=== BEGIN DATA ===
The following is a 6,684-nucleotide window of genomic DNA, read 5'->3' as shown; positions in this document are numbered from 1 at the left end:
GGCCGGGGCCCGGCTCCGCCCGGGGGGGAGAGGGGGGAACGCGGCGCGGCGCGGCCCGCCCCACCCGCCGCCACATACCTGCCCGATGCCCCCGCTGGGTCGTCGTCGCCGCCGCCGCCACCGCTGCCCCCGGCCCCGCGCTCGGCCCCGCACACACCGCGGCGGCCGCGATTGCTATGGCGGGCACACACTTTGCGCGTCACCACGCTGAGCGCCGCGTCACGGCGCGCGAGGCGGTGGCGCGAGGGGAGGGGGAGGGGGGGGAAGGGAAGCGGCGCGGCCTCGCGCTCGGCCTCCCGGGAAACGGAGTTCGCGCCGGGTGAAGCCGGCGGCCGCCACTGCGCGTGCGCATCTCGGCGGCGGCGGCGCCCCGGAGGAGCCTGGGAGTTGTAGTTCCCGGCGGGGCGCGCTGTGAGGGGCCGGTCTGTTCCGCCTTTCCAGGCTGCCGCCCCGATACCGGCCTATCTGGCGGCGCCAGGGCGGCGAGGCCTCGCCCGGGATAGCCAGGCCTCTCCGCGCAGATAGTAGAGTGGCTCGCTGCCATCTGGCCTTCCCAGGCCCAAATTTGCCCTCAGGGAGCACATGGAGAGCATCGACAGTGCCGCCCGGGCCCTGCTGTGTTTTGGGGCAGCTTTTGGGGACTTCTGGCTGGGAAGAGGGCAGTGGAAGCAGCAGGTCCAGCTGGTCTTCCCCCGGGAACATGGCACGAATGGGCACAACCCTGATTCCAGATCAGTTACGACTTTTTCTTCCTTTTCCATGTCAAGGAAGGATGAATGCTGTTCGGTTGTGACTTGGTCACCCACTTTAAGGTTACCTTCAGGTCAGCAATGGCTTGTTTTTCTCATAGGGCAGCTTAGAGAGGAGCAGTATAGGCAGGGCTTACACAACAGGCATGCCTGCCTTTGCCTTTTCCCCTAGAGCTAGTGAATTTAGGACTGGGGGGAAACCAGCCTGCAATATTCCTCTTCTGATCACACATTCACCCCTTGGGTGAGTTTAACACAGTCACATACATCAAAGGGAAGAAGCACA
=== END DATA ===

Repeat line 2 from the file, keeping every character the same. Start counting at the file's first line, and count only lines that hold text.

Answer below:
GGCCGGGGCCCGGCTCCGCCCGGGGGGGAGAGGGGGGAACGCGGCGCGGCGCGGCCCGCCCCACCCGCCGCCACATACCTGCCCGATGCCCCCGCTGGGTCGTCGTCGCCGCCGCCGCCACCGCTGCCCCCGGCCCCGCGCTCGGCCCCGCACACACCGCGGCGGCCGCGATTGCTATGGCGGGCACACACTTTGCGCGTCACCACGCTGAGCGCCGCGTCACGGCGCGCGAGGCGGTGGCGCGAGGGGAGGGGGAGGGGGGGGAAGGGAAGCGGCGCGGCCTCGCGCTCGGCCTCCCGGGAAACGGAGTTCGCGCCGGGTGAAGCCGGCGGCCGCCACTGCGCGTGCGCATCTCGGCGGCGGCGGCGCCCCGGAGGAGCCTGGGAGTTGTAGTTCCCGGCGGGGCGCGCTGTGAGGGGCCGGTCTGTTCCGCCTTTCCAGGCTGCCGCCCCGATACCGGCCTATCTGGCGGCGCCAGGGCGGCGAGGCCTCGCCCGGGATAGCCAGGCCTCTCCGCGCAGATAGTAGAGTGGCTCGCTGCCATCTGGCCTTCCCAGGCCCAAATTTGCCCTCAGGGAGCACATGGAGAGCATCGACAGTGCCGCCCGGGCCCTGCTGTGTTTTGGGGCAGCTTTTGGGGACTTCTGGCTGGGAAGAGGGCAGTGGAAGCAGCAGGTCCAGCTGGTCTTCCCCCGGGAACATGGCACGAATGGGCACAACCCTGATTCCAGATCAGTTACGACTTTTTCTTCCTTTTCCATGTCAAGGAAGGATGAATGCTGTTCGGTTGTGACTTGGTCACCCACTTTAAGGTTACCTTCAGGTCAGCAATGGCTTGTTTTTCTCATAGGGCAGCTTAGAGAGGAGCAGTATAGGCAGGGCTTACACAACAGGCATGCCTGCCTTTGCCTTTTCCCCTAGAGCTAGTGAATTTAGGACTGGGGGGAAACCAGCCTGCAATATTCCTCTTCTGATCACACATTCACCCCTTGGGTGAGTTTAACACAGTCACATACATCAAAGGGAAGAAGCACA